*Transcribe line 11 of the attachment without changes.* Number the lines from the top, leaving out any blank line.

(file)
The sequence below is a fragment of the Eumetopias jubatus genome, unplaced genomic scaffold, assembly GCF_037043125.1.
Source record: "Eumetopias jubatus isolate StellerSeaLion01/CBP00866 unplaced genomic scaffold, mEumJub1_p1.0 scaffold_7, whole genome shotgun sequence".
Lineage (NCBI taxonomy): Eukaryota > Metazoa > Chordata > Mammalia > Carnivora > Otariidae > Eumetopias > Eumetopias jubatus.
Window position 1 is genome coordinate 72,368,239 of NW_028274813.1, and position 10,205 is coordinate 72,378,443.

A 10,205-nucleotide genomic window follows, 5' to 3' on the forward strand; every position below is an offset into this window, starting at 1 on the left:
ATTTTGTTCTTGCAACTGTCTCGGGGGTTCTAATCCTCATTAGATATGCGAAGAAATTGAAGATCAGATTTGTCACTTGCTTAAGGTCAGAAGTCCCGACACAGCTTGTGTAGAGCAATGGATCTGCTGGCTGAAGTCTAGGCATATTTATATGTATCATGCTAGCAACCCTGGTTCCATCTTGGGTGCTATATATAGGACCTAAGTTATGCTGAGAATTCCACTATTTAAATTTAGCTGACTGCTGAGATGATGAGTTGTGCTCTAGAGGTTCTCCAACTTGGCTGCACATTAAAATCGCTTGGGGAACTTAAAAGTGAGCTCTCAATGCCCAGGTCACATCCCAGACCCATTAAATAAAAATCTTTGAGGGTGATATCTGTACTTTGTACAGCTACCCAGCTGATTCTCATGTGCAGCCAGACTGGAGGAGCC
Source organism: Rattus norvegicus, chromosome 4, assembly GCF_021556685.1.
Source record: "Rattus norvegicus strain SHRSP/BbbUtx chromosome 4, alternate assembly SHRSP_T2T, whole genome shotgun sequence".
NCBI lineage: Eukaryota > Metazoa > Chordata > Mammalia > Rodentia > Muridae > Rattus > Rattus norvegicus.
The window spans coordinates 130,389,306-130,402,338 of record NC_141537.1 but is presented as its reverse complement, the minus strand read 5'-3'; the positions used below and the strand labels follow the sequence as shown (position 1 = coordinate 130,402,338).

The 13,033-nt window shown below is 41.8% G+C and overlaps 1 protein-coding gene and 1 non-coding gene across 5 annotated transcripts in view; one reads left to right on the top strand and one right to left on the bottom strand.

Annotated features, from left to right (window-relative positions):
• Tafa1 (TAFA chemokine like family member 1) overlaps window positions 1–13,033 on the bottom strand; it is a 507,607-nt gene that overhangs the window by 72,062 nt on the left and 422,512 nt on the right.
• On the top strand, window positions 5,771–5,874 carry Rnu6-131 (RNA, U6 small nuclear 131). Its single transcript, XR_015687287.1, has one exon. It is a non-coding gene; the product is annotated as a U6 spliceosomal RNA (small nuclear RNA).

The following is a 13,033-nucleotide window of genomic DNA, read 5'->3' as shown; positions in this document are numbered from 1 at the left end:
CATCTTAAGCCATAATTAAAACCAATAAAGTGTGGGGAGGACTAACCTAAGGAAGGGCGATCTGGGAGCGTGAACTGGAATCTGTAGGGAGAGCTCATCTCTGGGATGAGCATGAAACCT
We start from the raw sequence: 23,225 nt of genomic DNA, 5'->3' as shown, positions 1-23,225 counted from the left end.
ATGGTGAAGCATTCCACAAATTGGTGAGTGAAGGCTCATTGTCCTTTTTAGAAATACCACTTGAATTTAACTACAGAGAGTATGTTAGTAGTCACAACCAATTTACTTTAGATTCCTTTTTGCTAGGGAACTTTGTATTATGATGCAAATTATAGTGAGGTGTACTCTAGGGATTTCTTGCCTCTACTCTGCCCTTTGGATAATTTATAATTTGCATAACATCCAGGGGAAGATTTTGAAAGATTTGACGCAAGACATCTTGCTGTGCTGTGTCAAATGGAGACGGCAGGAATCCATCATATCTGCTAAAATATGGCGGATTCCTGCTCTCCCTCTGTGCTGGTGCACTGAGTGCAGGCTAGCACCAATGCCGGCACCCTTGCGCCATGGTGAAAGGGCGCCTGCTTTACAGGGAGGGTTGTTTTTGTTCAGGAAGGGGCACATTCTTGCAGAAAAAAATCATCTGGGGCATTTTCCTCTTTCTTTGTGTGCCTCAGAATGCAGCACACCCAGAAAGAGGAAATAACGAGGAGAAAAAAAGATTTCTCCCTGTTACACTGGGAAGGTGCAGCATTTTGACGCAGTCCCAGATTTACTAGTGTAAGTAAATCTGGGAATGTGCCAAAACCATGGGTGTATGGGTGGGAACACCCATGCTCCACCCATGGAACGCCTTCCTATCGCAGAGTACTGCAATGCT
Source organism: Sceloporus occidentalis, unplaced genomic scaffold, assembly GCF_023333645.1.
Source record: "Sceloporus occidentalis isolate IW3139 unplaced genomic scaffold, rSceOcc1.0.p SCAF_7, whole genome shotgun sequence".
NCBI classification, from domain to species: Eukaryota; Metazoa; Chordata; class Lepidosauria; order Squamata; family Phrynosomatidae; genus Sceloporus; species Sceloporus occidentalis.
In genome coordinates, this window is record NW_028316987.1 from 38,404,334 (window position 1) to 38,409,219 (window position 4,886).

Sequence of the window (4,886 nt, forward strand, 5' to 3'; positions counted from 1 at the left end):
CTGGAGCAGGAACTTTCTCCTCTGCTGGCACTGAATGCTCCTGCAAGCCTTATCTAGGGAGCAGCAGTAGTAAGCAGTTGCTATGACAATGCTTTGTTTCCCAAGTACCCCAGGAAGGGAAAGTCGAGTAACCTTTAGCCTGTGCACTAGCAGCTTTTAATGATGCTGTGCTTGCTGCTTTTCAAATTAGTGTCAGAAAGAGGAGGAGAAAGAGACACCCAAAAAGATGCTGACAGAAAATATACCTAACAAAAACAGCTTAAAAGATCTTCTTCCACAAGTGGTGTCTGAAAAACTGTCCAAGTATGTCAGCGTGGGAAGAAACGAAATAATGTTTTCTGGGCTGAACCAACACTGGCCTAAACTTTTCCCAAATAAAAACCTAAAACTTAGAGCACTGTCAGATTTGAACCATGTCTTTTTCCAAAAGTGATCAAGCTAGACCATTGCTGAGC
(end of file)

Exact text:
The 13,033-nt window shown below is 41.8% G+C and overlaps 1 protein-coding gene and 1 non-coding gene across 5 annotated transcripts in view; one reads left to right on the top strand and one right to left on the bottom strand.